I never really used to read A.A. Gill when he was restaurant critic of the Sunday Times, though of course I devoured his famous takedown of the Parisian restaurant L’Ami Louis, part of which ran like this:
‘Nothing I have eaten or heard of being eaten here prepared me for the arrival of the veal kidneys en brochette. Somehow the heat had welded them together into a gray, suppurating renal brick. It could be the result of an accident involving rat babies in a nuclear reactor. They don’t taste as nice as they sound.
Pictures like the one above have always suggested that he and I wouldn’t be best buddies, but I’ve been reading his collection Talk Table and I think it’s pretty good. In an article titled ‘Picnic’ he writes, ‘Sandwiches were made for the big outdoors; whatever you do, don’t get cute with them. Don’t stuff them with mountains of esoteric gear. Peanut butter on Wonderloaf is far nicer than aubergine kumquat and herring on focaccia. Sandwiches are engineering not cooking; they must have stickablity, or when you unpack them they’ll look like a badly held bridge hand.’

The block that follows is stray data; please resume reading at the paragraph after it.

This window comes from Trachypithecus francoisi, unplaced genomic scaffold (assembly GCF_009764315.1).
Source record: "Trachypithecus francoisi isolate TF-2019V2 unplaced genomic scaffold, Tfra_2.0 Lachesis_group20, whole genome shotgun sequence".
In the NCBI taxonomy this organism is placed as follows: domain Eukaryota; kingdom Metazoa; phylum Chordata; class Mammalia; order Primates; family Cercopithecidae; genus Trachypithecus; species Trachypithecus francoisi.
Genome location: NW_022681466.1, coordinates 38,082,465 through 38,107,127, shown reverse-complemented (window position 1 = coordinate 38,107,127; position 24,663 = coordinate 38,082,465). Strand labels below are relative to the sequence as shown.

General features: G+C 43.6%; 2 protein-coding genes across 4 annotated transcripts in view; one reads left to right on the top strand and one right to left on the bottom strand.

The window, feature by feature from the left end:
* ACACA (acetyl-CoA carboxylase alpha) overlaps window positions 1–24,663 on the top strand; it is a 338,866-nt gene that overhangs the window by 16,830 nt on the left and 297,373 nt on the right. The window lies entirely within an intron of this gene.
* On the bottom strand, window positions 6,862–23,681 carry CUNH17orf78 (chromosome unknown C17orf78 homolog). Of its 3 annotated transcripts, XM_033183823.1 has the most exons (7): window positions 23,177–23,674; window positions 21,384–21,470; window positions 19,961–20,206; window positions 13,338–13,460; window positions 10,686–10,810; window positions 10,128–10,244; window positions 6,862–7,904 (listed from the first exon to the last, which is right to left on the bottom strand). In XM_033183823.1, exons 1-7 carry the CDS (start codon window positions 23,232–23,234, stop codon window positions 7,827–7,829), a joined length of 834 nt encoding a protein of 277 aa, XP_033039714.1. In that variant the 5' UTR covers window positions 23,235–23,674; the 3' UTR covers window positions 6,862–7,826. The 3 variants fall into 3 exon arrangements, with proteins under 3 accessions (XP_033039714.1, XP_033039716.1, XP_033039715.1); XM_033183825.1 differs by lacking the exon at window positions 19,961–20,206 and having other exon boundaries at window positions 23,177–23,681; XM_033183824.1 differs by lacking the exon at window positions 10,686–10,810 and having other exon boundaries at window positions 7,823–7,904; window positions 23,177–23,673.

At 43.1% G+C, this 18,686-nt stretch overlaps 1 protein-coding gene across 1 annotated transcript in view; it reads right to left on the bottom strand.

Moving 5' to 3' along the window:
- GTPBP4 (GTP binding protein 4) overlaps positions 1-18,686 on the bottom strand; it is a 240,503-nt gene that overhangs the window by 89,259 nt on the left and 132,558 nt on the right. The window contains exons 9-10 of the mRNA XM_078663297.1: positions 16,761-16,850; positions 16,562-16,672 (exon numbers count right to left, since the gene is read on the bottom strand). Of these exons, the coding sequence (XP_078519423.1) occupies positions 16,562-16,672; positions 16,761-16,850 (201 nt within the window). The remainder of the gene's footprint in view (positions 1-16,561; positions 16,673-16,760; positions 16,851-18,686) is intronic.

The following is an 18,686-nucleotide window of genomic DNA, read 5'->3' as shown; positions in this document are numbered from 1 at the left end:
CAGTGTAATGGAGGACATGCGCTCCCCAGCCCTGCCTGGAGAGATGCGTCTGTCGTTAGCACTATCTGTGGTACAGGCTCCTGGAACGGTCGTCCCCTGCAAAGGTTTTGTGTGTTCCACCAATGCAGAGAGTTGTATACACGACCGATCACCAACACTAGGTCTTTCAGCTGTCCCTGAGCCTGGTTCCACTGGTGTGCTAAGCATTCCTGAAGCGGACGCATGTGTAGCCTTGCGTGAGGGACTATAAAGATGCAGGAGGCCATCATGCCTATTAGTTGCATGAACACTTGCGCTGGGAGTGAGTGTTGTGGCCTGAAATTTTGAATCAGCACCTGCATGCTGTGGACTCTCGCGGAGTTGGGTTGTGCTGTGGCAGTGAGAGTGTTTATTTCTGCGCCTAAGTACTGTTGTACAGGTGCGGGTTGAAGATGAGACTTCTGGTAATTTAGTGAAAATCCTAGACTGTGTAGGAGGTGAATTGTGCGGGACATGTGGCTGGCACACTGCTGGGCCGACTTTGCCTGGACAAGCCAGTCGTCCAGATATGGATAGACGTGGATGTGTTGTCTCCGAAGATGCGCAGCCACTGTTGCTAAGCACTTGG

I don’t actually know what a badly held bridge hand looks like but I’m on board with the rest of what he says.
How different from the episode of the TV show Taskmaster in which contestants were told to make an ‘exotic sandwich.’ Now I don’t give a hoot about Taskmaster but I am quite fond of Mel Giedroyc who was one of the contestants, and she made (I’m quoting) ‘a sweet multi-layered sandwich out of white bread, Turkish delight, Crunchie bars, KitKats, Double Deckers, Chocolate Oranges, M&Ms, chocolate spread, Maltesers, Twix, Snickers, chocolate eggs and marshmallows.’
Now we all know this is just junk TV and who can be bothered to rail against it but the obvious objection is that there’s nothing remotely exotic about any of those ingredients. And the end result looked terrible, perhaps even like a badly held bridge hand.
Young Giedroyc is still ok by me, however.